Human history is replete with naturalistic examples of extraordinarily good survival in extreme life-threatening situations. In this chapter, we draw on examples that come mainly from the destructive historical events of the past century, whose survivors described their experiences in autobiographies bearing witness to the deluge visited on them, their families, and their communities. The expression good survival was used both in the language of survivors themselves (e.g., Ginzburg, 1967, pp. 220–221) and in the terms experts used to describe survivors’ responses in clinical or historical reports (e.g., Terr, 1979). Among survivors themselves, the notion of good survival surfaced rarely and attracted little notice in surroundings where “goners” stood out. Good survival continues to escape our own awareness even today, aided by a language that provides a much richer means of expression for the experience of decline.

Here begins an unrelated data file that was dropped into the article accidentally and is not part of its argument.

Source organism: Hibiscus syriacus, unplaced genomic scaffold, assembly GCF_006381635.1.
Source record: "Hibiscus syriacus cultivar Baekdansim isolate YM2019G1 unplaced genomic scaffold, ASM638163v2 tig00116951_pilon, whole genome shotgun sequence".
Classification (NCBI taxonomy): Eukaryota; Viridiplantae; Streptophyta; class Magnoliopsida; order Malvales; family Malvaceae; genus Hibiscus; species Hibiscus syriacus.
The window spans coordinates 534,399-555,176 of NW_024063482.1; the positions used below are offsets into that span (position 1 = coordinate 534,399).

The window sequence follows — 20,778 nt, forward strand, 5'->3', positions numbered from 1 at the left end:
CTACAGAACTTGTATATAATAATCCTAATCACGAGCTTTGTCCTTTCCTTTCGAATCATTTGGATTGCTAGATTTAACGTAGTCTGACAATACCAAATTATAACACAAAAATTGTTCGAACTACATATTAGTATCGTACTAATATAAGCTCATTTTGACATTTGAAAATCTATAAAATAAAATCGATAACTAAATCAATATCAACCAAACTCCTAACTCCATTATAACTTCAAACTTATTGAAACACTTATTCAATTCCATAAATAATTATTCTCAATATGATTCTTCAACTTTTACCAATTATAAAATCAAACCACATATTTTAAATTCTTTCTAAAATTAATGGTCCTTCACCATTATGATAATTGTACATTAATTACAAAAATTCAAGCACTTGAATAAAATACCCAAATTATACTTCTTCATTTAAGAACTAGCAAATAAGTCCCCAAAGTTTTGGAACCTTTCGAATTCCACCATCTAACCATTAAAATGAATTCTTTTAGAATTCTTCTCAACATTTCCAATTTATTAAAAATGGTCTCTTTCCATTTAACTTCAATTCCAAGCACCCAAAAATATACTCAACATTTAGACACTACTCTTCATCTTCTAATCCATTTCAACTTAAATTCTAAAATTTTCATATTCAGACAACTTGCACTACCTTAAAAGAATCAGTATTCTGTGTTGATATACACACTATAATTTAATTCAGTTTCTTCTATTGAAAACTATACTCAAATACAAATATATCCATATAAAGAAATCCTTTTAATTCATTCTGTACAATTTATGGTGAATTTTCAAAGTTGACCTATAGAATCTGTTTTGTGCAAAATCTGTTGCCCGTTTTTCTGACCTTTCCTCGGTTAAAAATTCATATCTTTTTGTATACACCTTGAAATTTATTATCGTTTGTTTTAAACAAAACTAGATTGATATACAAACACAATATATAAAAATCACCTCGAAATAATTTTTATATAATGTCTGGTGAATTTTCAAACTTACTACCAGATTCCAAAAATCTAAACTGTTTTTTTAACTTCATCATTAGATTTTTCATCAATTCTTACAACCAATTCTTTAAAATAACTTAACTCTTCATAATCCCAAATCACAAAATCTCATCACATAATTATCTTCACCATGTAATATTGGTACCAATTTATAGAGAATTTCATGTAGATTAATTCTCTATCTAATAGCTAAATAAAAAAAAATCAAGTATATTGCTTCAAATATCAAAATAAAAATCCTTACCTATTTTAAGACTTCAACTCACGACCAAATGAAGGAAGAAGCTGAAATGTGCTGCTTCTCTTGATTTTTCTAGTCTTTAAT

|Original language||English (US)|
|Title of host publication||The Resilience Handbook|
|Subtitle of host publication||Approaches to Stress and Trauma|
|Publisher||Taylor and Francis|
|Number of pages||18|
|State||Published - Jan 1 2013|
ASJC Scopus subject areas